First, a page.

So, dear friends! it all comes to this -- make sure that you have hold of the whole Christ for yourselves. His earthly life is little without the celestial halo that rings it round. His life is nothing without His death. His death without His resurrection and ascension maybe a little more pathetic than millions of other deaths, but is nothing, really, to us. And the life and death and resurrection are not apprehended in their fullest power until they are set between the eternal glory before and the eternal glory after.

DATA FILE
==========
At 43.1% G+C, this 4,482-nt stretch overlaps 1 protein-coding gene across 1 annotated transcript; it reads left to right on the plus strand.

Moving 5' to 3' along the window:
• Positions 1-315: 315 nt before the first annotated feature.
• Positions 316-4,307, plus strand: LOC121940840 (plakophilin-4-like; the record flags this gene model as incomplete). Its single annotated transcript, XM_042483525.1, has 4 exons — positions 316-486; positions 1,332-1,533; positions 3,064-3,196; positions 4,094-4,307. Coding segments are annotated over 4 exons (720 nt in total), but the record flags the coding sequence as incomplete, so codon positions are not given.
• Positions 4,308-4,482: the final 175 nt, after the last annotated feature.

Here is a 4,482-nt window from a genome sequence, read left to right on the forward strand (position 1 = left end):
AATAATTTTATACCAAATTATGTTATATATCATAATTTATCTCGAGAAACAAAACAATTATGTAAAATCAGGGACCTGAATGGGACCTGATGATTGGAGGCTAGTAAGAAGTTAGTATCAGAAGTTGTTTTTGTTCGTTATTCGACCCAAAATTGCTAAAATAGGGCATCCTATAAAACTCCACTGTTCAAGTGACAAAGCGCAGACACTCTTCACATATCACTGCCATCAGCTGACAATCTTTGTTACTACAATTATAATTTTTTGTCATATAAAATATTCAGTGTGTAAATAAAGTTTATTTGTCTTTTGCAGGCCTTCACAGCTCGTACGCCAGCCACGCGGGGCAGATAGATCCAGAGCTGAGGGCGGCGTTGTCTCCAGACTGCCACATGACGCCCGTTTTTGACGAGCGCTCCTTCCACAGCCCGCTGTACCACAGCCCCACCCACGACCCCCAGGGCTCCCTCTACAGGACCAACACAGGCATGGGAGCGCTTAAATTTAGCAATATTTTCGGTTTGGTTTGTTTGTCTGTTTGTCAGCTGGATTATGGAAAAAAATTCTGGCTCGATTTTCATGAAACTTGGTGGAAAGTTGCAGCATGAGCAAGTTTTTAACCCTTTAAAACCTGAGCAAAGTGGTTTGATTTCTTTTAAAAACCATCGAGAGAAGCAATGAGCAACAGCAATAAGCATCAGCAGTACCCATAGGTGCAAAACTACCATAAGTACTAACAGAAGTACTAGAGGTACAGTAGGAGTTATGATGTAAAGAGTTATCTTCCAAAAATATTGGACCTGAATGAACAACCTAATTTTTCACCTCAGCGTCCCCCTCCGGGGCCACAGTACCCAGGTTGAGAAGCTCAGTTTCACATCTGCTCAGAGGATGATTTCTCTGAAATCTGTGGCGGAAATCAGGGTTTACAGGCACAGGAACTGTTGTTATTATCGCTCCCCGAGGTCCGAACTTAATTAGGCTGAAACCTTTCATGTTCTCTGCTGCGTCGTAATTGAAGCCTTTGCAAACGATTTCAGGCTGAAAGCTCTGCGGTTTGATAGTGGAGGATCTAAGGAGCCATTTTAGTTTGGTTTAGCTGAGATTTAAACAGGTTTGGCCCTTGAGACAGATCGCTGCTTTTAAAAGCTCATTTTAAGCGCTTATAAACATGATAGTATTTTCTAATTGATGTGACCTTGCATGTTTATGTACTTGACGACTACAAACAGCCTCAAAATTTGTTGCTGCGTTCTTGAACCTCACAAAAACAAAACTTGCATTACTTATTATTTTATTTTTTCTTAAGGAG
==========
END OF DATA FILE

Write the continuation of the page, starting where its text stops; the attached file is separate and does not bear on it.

These four facts -- the dwelling in the Father; the voluntary coming to earth; the voluntary leaving earth; and, again, the dwelling with the Father -- are the walls of the strong fortress into which we may flee and be safe. With them it 'stands four square to every wind that blows.' Strike away one of them, and it totters into ruin. Make the whole Christ your Christ; for nothing less than the whole Christ, 'conceived of the Holy Ghost, born of the Virgin Mary, ... crucified, dead, and buried, ... ascended into Heaven, and sitting at the right hand of God,' is strong enough to help your infirmities, vast enough to satisfy your desires, loving enough to love you as you need, or able to deliver you from your sins, and to lift you to the glories of His own Throne.